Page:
Q.8. What are the writer’s arguments against the Theory of Deterrence?

Ans. Arundhati Roy says that the theory of deterrence has some fundamental flaws in it. The first is that it presumes to understand the psychology of the enemy. The fear of complete destruction will deter the enemy. The writer does not accept this belief. She argues that a suicide bomber is not deterred by the fear of death. In any case, the ‘you’ and the ‘enemy’ are not permanent. Both are only governments which keep changing. Their responses cannot be predicted with any certainty. The second flaw stated by the writer is that it is based on fear. Because of fear no country will try to attack others having a nuclear weapon, claim the advocates of this theory. Their claim is rejected by the writer by stating that it has not been fear that has prevented nuclear war. It is denouncements, marches, demonstration and documentary films that have averted it. This theory is not more than a joke for the writer. The second flaw according to the writer is that deterrence is based on fear. Because of fear no country will dare to attack a nuclear weapon state, claim the advocates of the theory. Fear, however, is born out of knowledge. Only those will fear who understand the true extent and scale of the devastation that nuclear war will cause. Nuclear weapons do not automatically inspire thoughts of peace. Thus it is not fear that has prevented the nuclear war from breaking out but the endless, tireless work of people who have boldly and courageously denounced nuclear weapons and staged marches, demonstrations and documentary films to educate people about the horrors of nuclear war to avert or postpone it.

Q.9. Given the levels of ignorance and illiteracy in India and Pakistan can relations between the two improve now that both of them have the nuclear bomb?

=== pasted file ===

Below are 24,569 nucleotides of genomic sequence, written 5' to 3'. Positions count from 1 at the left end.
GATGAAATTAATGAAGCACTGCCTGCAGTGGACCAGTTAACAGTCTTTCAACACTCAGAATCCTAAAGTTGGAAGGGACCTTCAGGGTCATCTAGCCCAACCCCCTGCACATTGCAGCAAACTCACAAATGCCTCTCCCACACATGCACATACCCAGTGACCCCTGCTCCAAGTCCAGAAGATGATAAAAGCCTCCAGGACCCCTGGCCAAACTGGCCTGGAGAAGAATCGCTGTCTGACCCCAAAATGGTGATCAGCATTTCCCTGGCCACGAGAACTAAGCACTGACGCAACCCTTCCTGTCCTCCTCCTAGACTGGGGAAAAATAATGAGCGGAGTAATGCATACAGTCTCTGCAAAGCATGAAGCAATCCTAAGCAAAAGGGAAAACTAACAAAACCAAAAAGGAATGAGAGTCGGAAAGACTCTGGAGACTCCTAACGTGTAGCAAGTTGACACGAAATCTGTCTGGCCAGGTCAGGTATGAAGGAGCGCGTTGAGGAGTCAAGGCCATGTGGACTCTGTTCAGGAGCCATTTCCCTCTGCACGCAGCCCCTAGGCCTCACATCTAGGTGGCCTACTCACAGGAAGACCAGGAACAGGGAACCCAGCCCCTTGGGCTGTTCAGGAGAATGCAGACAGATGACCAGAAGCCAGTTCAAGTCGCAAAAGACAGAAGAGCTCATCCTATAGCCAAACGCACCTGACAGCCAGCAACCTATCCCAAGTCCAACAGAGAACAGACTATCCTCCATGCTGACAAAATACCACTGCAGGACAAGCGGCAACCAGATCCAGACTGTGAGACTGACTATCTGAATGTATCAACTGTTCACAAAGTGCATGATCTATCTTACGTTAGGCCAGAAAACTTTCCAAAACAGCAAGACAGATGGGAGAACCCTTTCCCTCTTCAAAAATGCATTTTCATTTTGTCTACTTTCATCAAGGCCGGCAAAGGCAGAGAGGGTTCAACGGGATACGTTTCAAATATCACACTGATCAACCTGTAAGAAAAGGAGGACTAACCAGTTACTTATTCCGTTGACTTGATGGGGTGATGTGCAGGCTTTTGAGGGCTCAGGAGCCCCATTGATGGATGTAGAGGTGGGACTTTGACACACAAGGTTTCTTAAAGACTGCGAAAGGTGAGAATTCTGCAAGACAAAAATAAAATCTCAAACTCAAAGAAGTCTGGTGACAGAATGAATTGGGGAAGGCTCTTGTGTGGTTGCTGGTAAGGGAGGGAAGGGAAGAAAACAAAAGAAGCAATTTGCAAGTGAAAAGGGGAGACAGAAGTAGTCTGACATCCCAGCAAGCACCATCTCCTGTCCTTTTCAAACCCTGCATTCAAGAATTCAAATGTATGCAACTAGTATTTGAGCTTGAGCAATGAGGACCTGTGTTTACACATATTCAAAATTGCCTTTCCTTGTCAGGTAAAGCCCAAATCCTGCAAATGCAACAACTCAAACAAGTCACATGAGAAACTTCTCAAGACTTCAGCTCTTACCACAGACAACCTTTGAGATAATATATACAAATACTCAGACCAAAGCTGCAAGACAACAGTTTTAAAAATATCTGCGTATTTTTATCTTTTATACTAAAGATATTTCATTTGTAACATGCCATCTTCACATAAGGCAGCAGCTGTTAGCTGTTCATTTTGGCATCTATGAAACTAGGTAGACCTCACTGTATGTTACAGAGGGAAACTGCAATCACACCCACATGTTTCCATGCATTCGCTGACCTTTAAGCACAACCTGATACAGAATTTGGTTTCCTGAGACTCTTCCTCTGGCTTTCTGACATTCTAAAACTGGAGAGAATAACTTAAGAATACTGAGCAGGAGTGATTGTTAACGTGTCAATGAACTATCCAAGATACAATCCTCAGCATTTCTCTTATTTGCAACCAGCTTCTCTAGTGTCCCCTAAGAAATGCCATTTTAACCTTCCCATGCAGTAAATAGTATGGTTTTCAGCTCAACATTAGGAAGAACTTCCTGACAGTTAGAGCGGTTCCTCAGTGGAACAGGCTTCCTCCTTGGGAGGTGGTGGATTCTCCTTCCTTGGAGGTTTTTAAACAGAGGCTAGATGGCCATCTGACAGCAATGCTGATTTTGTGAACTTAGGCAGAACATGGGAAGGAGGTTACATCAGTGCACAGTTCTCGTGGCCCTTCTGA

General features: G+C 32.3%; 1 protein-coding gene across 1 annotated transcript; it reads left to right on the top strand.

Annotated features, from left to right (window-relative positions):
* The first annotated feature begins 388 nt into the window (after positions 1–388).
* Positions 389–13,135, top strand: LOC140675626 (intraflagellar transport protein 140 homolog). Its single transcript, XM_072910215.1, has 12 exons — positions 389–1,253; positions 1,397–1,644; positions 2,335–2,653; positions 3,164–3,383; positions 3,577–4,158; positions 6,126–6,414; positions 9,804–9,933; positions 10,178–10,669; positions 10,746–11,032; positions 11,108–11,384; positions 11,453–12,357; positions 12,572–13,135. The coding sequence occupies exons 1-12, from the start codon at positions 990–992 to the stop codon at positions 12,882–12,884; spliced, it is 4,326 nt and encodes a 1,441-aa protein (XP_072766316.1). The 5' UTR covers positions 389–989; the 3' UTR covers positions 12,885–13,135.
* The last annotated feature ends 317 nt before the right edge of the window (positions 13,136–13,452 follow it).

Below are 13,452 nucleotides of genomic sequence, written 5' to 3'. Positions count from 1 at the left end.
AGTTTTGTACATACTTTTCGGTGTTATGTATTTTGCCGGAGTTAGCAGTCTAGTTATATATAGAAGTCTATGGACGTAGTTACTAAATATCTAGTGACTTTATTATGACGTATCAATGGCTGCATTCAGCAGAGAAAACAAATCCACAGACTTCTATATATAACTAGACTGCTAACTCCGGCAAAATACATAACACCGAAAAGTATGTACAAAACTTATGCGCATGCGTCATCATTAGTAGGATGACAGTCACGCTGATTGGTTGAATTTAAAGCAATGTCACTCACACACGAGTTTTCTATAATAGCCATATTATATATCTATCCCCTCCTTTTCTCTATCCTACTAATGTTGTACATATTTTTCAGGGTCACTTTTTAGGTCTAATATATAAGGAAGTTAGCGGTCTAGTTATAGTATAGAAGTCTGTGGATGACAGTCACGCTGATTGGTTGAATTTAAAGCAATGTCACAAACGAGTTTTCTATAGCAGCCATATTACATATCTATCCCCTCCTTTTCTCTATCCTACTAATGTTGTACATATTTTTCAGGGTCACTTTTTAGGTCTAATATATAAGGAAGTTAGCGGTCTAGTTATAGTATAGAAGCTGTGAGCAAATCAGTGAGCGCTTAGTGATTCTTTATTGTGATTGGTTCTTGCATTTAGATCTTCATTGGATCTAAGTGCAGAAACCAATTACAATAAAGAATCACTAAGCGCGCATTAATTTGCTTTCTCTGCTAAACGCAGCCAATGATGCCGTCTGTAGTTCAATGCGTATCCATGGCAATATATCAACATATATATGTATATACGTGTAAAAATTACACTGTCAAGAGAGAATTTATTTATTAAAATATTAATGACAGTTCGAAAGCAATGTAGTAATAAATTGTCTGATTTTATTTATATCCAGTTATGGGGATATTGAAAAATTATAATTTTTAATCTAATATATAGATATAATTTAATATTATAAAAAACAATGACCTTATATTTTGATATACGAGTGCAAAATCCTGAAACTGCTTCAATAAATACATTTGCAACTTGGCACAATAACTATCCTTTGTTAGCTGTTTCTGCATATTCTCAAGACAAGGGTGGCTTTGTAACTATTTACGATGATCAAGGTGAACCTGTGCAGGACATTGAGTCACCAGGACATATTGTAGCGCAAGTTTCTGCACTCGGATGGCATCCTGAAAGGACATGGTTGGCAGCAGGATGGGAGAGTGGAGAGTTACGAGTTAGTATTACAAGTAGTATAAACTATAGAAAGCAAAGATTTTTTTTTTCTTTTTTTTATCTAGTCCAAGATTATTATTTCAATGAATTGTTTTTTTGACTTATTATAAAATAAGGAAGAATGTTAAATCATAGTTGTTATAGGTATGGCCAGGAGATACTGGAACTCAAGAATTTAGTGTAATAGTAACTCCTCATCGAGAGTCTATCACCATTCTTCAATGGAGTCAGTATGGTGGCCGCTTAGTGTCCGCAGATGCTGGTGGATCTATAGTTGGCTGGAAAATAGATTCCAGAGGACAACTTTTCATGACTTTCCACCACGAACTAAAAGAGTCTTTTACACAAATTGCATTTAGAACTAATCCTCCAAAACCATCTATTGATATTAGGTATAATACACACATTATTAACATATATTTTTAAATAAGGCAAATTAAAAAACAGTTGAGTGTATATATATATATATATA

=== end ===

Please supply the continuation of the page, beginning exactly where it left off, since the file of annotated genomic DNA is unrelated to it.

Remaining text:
Ans. Both India and Pakistan have nuclear bombs now. Both feel entirely justified in having them. Deterrence will not and cannot work between them. Deterrence means fear of total destruction. There must be an understanding of the true extent and scale of the destruction that nuclear weapons can cause. But the levels of ignorance and illiteracy in the two countries are so high, that a scientist suggests that iodine pills can provide protection against nuclear irradiation. Relations between India and Pakistan cannot, therefore, improve as the advocates of the deterrence theory would like us to believe.

Q.10. What is the writer’s advice to the people of India and Pakistan about the consequences of a nuclear war between the two countries?

Ans. Arundhati Roy advises the people of India and Pakistan to think of the consequences of nuclear war seriously. She asks them to take it personally and to realize the devastation it is capable of causing. It will not spare anyone whether one is a Hindu or Muslim or Urban or Agrarian. The only good thing about nuclear war, says the writer ironically, is that it does not make these distinctions. It will treat everyone equally and destroy all. The people of India and Pakistan should not, therefore, allow themselves to be befooled by the theorists of nuclear deterrence who rule the two countries.